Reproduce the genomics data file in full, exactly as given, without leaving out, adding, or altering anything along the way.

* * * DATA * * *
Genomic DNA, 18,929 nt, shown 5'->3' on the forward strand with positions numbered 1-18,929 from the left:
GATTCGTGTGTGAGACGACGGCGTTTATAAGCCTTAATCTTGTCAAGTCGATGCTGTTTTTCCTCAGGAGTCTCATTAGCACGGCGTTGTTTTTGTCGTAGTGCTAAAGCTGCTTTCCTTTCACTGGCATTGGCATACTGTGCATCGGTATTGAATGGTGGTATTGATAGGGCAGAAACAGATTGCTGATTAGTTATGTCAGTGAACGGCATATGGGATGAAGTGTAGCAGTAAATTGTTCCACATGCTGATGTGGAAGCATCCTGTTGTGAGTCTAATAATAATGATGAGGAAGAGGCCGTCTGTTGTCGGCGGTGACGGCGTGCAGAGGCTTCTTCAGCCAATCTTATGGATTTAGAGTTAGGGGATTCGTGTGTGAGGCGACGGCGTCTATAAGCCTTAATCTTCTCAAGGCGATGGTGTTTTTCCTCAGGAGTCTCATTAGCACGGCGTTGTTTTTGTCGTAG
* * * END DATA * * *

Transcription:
Genomic DNA, 18,929 nt, shown 5'->3' on the forward strand with positions numbered 1-18,929 from the left:
GATTCGTGTGTGAGACGACGGCGTTTATAAGCCTTAATCTTGTCAAGTCGATGCTGTTTTTCCTCAGGAGTCTCATTAGCACGGCGTTGTTTTTGTCGTAGTGCTAAAGCTGCTTTCCTTTCACTGGCATTGGCATACTGTGCATCGGTATTGAATGGTGGTATTGATAGGGCAGAAACAGATTGCTGATTAGTTATGTCAGTGAACGGCATATGGGATGAAGTGTAGCAGTAAATTGTTCCACATGCTGATGTGGAAGCATCCTGTTGTGAGTCTAATAATAATGATGAGGAAGAGGCCGTCTGTTGTCGGCGGTGACGGCGTGCAGAGGCTTCTTCAGCCAATCTTATGGATTTAGAGTTAGGGGATTCGTGTGTGAGGCGACGGCGTCTATAAGCCTTAATCTTCTCAAGGCGATGGTGTTTTTCCTCAGGAGTCTCATTAGCACGGCGTTGTTTTTGTCGTAG